“I’m all about giving great customer service,” Hayes said emphatically. “That’s what I stand for.”

Waldron Campus Center isn’t the only university location providing Metz food service, housing Knights Cove, Beyer Cafeteria and Doc’s Landing.

The last two Metz food service options at Gannon, Intermetzo Café and Courtyard Café, are located in academic buildings.

The Intermetzo Café, located on the second floor in A.J. Palumbo Academic Center, offers an upscale coffee barwith cappuccinos, lattés, espresso drinks and Seattle’s Best Coffee. The Intermetzo also has made-to-go sandwiches and baked delights like muffins and brownies.

The Courtyard Café is located in Robert H. Morosky Academic Center and features a Market Street Deli offering fresh made-to-order deli sandwiches, wraps and flat bread sandwiches and pizzas.

The man responsible for the success or failure of these five campus food stops is Pete Mannarelli, a Metz division general manager since 2001. He has been working at Gannon with Metz in dining management since 1995.

Metz Culinary Management employs 85 workers at Gannon, according to Mannarelli. He said his responsibilities are to supervise and ensure smooth operation in terms of menu selection, food preparation, balancing of funds and employee scheduling, among other tasks.

According to Mannarelli, Metz Culinary Management is a good company because of its core values and family oriented nature. Metz’s website,, lists six core values on its website.

Hospitality – welcoming and delighting people. Fun – celebrating success and recognizing the best in others. Integrity and fairness – communicating clearly, being reasonable and open to differences and doing the right thing.

Quality – attention to details; setting and hitting high standards. Balance – keeping our promises to each of our stakeholders without sacrificing one for another. And finally, respect and caring – honoring the culture and worth of people; seeing to their comfort without the expectation of return.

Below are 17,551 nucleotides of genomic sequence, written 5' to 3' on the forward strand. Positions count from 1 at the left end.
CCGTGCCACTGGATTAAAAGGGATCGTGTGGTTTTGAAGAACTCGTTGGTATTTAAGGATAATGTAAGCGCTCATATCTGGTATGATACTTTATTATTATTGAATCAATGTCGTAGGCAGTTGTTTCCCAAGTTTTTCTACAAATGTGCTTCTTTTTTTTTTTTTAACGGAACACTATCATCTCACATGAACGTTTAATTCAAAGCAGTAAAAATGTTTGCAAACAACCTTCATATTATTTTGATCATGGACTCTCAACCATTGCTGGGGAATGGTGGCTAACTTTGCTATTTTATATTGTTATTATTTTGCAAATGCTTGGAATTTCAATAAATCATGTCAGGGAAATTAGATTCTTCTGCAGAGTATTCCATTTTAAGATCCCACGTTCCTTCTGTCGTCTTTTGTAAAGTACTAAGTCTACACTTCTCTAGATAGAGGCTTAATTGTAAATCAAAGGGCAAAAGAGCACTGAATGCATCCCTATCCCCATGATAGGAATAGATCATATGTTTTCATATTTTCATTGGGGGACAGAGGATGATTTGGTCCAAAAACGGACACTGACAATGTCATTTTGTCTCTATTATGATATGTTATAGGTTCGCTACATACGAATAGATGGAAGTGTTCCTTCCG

These core values are instituted from the CEO down through the general managers and all Metz employees. Mannarelli said it is the small, family-oriented nature of Metz that separates it from competition.

“It’s nothing for me to have a conversation with the CEO or president, where with bigger companies that is unheard of,” Mannarelli said.

Communication is essential for Mannarelli and Metz Culinary Management. With monthly visits from the district manager, Mark Carone, constant input and feedback occurs. There are also monthly employee meetings.

“Employees are what it’s all about,” Mannarelli said. “If you keep them happy they are going to do a better job for you, and if you don’t, you know, customers will not be very happy with service.”

Metz Culinary Management also conducts yearly employee surveys online, Mannarelli said. The questions range from quality of worker treatment to whether employee’s ideas and thoughts are respected and heard.

Mannarelli instituted a survey committee seven years ago that includes a few employee leaders from each operation at Gannon – Knights Cove, Beyer Cafeteria, Doc’s Landing – who sit down and voice opinions that may not have been said directly to higher management.

Extra efforts for stable, two-way communication throughout the company may be what help Metz Culinary Management consistently rank in the top 20 of Food Management Magazine’s 50 best management companies.

In 2013 Metz Culinary Management ranked 19th, according to Food Management, 20th in 2012, 18th in 2011 and 21st in 2010. Since the company was passed on to Jeff Metz three years ago, expansion has been evident.

The company’s goal with Jeff Metz as CEO is to double its size in 10 years, Mannarelli said. It is right on track to do that and maybe even a little ahead of schedule.

According to Food Management Magazine, sales have grown significantly since 2008. There has been a growth of more than $22 million during the four-year span from 2008 to 2012. In that same time, the number of contracts Metz Culinary Management has made jumped by 24 as well.